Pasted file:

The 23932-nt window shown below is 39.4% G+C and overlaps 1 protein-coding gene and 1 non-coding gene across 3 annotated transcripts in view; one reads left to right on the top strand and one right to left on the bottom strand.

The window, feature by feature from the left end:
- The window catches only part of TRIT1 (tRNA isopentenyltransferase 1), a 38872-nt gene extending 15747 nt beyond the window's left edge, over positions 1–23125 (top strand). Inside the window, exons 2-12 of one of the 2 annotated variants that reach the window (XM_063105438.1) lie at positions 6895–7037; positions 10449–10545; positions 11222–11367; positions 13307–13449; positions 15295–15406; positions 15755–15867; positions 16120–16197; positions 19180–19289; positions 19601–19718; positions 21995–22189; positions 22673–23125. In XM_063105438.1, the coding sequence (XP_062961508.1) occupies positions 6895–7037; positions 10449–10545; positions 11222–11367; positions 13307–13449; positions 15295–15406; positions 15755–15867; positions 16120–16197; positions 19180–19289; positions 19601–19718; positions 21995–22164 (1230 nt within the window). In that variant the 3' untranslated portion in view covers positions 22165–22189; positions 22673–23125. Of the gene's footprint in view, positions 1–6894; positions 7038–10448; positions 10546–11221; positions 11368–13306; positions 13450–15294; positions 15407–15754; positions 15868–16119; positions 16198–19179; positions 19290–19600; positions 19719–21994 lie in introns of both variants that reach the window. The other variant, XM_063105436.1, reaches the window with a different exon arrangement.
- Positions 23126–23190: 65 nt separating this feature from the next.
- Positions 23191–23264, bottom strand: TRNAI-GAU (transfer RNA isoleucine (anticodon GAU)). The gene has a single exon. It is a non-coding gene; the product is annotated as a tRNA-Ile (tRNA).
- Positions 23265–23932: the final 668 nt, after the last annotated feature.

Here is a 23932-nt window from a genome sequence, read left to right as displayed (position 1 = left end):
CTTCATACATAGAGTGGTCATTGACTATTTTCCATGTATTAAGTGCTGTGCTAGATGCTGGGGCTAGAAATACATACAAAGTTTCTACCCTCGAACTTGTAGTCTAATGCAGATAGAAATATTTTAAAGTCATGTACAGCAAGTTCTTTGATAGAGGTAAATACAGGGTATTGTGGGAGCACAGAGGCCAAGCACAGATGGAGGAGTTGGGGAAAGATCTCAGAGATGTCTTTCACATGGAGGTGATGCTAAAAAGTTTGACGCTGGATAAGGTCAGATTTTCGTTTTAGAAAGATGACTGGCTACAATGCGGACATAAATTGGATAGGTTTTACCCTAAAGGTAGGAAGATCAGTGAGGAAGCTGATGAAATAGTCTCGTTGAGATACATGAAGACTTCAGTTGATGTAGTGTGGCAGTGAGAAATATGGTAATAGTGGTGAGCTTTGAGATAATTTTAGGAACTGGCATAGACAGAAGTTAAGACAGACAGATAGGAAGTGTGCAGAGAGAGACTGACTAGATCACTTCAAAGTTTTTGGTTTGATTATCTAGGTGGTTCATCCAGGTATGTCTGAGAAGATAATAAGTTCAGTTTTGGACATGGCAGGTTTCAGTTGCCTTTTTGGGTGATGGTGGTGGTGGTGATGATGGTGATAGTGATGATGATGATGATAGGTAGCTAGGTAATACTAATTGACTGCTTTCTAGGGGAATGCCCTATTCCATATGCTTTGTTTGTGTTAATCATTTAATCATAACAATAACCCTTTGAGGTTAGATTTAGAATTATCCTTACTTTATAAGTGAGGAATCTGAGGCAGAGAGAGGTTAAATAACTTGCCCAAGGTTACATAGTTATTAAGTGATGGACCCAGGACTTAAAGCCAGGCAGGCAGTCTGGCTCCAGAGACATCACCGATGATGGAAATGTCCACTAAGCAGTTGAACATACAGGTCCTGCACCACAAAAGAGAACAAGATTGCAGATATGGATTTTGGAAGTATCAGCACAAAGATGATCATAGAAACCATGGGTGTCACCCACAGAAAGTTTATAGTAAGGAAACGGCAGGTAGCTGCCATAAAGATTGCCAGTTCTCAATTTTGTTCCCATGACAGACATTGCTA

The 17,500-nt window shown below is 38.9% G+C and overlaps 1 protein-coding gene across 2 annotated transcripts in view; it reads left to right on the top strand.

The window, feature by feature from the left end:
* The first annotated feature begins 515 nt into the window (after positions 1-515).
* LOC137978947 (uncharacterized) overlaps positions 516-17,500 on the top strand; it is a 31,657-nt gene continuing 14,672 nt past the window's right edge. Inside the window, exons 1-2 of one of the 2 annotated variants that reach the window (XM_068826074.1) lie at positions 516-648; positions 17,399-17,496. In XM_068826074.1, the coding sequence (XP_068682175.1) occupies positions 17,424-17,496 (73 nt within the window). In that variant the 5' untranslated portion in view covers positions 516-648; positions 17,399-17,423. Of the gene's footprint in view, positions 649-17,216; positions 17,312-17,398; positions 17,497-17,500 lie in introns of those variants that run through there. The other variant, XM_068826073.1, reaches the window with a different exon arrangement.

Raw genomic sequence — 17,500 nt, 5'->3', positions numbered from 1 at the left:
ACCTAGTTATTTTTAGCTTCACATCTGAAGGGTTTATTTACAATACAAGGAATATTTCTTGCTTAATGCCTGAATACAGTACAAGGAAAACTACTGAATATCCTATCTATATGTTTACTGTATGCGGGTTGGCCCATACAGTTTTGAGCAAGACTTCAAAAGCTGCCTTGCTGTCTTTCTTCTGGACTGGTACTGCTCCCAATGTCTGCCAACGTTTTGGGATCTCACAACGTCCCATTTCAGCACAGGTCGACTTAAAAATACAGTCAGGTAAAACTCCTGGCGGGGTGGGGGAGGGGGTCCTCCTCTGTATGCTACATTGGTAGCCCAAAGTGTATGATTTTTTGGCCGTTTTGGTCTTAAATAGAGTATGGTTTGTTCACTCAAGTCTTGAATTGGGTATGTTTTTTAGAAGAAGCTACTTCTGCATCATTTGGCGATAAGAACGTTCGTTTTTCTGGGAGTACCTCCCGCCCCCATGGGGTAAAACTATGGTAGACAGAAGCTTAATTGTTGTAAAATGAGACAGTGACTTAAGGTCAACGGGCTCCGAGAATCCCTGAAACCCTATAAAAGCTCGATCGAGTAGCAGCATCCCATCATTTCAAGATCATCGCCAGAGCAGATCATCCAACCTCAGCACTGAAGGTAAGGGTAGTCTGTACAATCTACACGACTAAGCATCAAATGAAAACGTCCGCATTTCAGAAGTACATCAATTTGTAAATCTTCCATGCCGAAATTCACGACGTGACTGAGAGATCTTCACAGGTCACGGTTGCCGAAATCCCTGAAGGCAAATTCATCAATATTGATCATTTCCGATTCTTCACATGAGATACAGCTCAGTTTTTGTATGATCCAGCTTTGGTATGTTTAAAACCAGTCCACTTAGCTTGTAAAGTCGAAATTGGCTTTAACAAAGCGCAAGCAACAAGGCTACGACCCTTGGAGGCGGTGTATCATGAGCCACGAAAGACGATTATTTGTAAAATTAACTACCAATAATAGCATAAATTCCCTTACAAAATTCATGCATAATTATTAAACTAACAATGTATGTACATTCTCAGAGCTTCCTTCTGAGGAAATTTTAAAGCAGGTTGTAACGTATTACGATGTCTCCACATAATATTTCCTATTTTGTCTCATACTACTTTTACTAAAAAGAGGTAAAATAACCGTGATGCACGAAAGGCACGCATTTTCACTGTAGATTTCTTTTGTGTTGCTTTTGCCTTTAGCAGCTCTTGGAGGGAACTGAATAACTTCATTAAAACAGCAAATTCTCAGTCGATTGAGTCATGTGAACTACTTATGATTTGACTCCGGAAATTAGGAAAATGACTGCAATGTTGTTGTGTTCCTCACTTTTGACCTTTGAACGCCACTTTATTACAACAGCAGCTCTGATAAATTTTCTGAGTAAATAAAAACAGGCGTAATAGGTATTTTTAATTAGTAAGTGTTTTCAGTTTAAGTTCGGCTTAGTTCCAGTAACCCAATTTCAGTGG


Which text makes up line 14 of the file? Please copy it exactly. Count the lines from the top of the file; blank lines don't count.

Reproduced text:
ACCTAGTTATTTTTAGCTTCACATCTGAAGGGTTTATTTACAATACAAGGAATATTTCTTGCTTAATGCCTGAATACAGTACAAGGAAAACTACTGAATATCCTATCTATATGTTTACTGTATGCGGGTTGGCCCATACAGTTTTGAGCAAGACTTCAAAAGCTGCCTTGCTGTCTTTCTTCTGGACTGGTACTGCTCCCAATGTCTGCCAACGTTTTGGGATCTCACAACGTCCCATTTCAGCACAGGTCGACTTAAAAATACAGTCAGGTAAAACTCCTGGCGGGGTGGGGGAGGGGGTCCTCCTCTGTATGCTACATTGGTAGCCCAAAGTGTATGATTTTTTGGCCGTTTTGGTCTTAAATAGAGTATGGTTTGTTCACTCAAGTCTTGAATTGGGTATGTTTTTTAGAAGAAGCTACTTCTGCATCATTTGGCGATAAGAACGTTCGTTTTTCTGGGAGTACCTCCCGCCCCCATGGGGTAAAACTATGGTAGACAGAAGCTTAATTGTTGTAAAATGAGACAGTGACTTAAGGTCAACGGGCTCCGAGAATCCCTGAAACCCTATAAAAGCTCGATCGAGTAGCAGCATCCCATCATTTCAAGATCATCGCCAGAGCAGATCATCCAACCTCAGCACTGAAGGTAAGGGTAGTCTGTACAATCTACACGACTAAGCATCAAATGAAAACGTCCGCATTTCAGAAGTACATCAATTTGTAAATCTTCCATGCCGAAATTCACGACGTGACTGAGAGATCTTCACAGGTCACGGTTGCCGAAATCCCTGAAGGCAAATTCATCAATATTGATCATTTCCGATTCTTCACATGAGATACAGCTCAGTTTTTGTATGATCCAGCTTTGGTATGTTTAAAACCAGTCCACTTAGCTTGTAAAGTCGAAATTGGCTTTAACAAAGCGCAAGCAACAAGGCTACGACCCTTGGAGGCGGTGTATCATGAGCCACGAAAGACGATTATTTGTAAAATTAACTACCAATAATAGCATAAATTCCCTTACAAAATTCATGCATAATTATTAAACTAACAATGTATGTACATTCTCAGAGCTTCCTTCTGAGGAAATTTTAAAGCAGGTTGTAACGTATTACGATGTCTCCACATAATATTTCCTATTTTGTCTCATACTACTTTTACTAAAAAGAGGTAAAATAACCGTGATGCACGAAAGGCACGCATTTTCACTGTAGATTTCTTTTGTGTTGCTTTTGCCTTTAGCAGCTCTTGGAGGGAACTGAATAACTTCATTAAAACAGCAAATTCTCAGTCGATTGAGTCATGTGAACTACTTATGATTTGACTCCGGAAATTAGGAAAATGACTGCAATGTTGTTGTGTTCCTCACTTTTGACCTTTGAACGCCACTTTATTACAACAGCAGCTCTGATAAATTTTCTGAGTAAATAAAAACAGGCGTAATAGGTATTTTTAATTAGTAAGTGTTTTCAGTTTAAGTTCGGCTTAGTTCCAGTAACCCAATTTCAGTGG